“Are you alright?” a voice asks as I come around. It’s the ticket inspector. “We’re at Sandyford, the last stop. Do you want me to call you a taxi?” I nod.

I arrive home. You’d better be extra careful that you’ve locked the door. Check! I pull down the handle. I pull down the handle. I pull down the handle. I pull down the handle. I pull down the handle. I pull down the handle. I pull down the handle. I pull down the handle, and collapse on the sofa.

I can’t go on like this, I’ll lose my job, and have to move back to Donegal, to Eoin. I vow to make a doctor’s appointment in the morning.

I sit up on the sofa, lean over the coffee table, and open my laptop. It’s time to get help. After half an hour of Googling, I find myself on a mental health forum. I post an anonymous thread. I need answers.

It’s 10 pm. I walk out of the living room to my bedroom, and begin to get ready for bed. I’m more anxious than usual. What if someone comments calling you an attention seeker? Check your post regularly! I set four alarms at intervals until 6 am.

EmmaGuinness2I take off my clothes, put them into the laundry basket, and fold a clean set onto my chair. Pound. Pound.
Pound. Pound. I put on my pyjamas, and walk slowly into the bathroom to remove my make up.

I look in the mirror, face wipe in hand. I can hear the wind howling as I wipe my make up off. Something moves from behind the shower curtain. What if it’s the man from your dream? What if he managed to hide when you looked this morning? Check! I look behind the shower curtain. I look behind the shower curtain. I look behind the shower curtain. I look behind the shower curtain.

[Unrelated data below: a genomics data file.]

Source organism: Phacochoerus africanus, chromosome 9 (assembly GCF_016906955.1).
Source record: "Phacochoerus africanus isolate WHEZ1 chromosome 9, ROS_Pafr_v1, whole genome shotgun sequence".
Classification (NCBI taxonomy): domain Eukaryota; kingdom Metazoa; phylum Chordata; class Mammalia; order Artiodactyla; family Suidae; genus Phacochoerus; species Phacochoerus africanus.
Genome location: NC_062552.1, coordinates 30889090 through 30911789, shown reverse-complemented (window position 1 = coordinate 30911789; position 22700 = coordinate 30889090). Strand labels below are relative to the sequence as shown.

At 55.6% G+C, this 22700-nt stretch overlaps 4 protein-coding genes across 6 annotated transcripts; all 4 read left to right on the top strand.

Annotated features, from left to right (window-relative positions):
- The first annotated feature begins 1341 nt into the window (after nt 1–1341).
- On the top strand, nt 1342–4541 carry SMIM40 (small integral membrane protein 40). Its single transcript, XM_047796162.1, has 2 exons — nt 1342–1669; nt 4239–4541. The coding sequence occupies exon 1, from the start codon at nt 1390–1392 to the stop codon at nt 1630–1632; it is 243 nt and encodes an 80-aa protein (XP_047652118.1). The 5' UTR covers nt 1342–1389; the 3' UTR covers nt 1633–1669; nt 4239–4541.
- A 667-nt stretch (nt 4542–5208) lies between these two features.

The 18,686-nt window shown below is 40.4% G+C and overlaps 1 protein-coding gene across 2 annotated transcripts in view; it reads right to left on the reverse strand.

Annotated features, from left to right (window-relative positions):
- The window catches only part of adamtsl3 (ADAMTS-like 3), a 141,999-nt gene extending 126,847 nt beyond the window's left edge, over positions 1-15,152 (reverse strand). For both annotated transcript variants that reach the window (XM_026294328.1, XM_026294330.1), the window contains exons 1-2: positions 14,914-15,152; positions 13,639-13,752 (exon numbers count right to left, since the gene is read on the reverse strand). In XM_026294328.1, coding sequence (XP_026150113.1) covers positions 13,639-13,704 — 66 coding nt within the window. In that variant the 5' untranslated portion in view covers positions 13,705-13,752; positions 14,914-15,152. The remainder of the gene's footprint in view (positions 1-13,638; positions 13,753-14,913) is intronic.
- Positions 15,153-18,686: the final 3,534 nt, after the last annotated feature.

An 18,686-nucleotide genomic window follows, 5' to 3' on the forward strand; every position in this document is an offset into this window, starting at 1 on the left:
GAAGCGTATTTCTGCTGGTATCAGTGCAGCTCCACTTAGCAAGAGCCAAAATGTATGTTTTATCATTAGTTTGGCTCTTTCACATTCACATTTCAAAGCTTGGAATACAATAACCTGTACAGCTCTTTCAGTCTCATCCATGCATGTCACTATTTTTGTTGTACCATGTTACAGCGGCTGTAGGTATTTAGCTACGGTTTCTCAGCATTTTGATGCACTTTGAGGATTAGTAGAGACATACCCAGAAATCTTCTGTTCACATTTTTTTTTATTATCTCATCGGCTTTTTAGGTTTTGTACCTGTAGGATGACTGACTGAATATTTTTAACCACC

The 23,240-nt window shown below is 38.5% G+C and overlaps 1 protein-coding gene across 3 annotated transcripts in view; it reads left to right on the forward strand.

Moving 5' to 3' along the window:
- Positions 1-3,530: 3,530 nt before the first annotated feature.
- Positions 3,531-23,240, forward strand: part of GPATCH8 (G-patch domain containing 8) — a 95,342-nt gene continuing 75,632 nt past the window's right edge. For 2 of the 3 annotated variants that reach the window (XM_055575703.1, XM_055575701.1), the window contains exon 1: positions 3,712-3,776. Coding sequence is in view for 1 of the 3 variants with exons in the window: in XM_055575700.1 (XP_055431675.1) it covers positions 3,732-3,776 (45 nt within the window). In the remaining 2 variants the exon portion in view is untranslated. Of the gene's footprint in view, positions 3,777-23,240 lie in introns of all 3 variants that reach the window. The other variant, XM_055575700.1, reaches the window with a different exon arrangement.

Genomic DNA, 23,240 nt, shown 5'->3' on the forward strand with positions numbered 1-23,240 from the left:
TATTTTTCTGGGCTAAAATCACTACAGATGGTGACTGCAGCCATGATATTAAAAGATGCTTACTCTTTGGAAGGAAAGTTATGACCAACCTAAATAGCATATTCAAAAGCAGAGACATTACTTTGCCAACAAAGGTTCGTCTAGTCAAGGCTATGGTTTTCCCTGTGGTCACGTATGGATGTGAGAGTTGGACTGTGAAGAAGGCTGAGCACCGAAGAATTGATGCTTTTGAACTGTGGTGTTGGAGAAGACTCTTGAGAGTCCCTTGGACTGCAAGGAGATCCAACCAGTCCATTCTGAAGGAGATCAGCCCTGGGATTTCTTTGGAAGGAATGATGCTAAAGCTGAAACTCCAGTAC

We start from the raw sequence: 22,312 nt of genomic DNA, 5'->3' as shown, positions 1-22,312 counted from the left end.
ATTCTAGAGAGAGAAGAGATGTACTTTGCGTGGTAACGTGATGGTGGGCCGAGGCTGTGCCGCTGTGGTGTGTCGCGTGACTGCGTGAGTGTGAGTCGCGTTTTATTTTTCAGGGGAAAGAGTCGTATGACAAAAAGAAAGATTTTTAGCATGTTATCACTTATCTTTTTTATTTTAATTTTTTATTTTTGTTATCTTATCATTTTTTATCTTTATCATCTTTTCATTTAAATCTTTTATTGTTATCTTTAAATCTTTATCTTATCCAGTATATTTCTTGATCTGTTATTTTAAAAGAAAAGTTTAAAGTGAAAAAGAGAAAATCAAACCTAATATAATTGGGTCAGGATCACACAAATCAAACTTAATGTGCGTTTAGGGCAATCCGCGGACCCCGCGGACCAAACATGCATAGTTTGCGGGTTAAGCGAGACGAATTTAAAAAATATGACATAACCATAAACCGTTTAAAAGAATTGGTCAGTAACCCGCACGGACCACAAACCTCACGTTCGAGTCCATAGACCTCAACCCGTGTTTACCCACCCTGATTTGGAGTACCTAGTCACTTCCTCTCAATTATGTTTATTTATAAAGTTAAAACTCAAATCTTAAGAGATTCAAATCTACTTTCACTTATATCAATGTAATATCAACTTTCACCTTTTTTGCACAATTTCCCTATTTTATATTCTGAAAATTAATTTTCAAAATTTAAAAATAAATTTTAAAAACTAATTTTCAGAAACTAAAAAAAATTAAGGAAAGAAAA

Do you want to wake up with a hook through your back? Look for him again! I check everywhere I checked this morning four times, and get into bed at midnight.

Eoin said he hit me because I was needy, because I was too reliant on him. He said that he’d never hurt me once I’d learned, that he only did it because he cared.

I’m alone in Dublin. My family and friends are in Donegal, and I miss them, but I can’t go back. Mum and Dad said they’ll visit next weekend.

1 am. My eyelids are heavy, and body half-asleep. This thing in my head isn’t going to win, Eoin isn’t going to win. Before I switch my bedside lamp off, I check that it’s working. On and off. On and off. On and off. On and off.

Emma Guinness

Emma Guinness

Emma Guinness is a writer from Glasgow. She has a degree in English from the University of Strathclyde, and is currently studying an MPhil in Creative Writing at Trinity College Dublin. She is currently working on her first novel.
Emma Guinness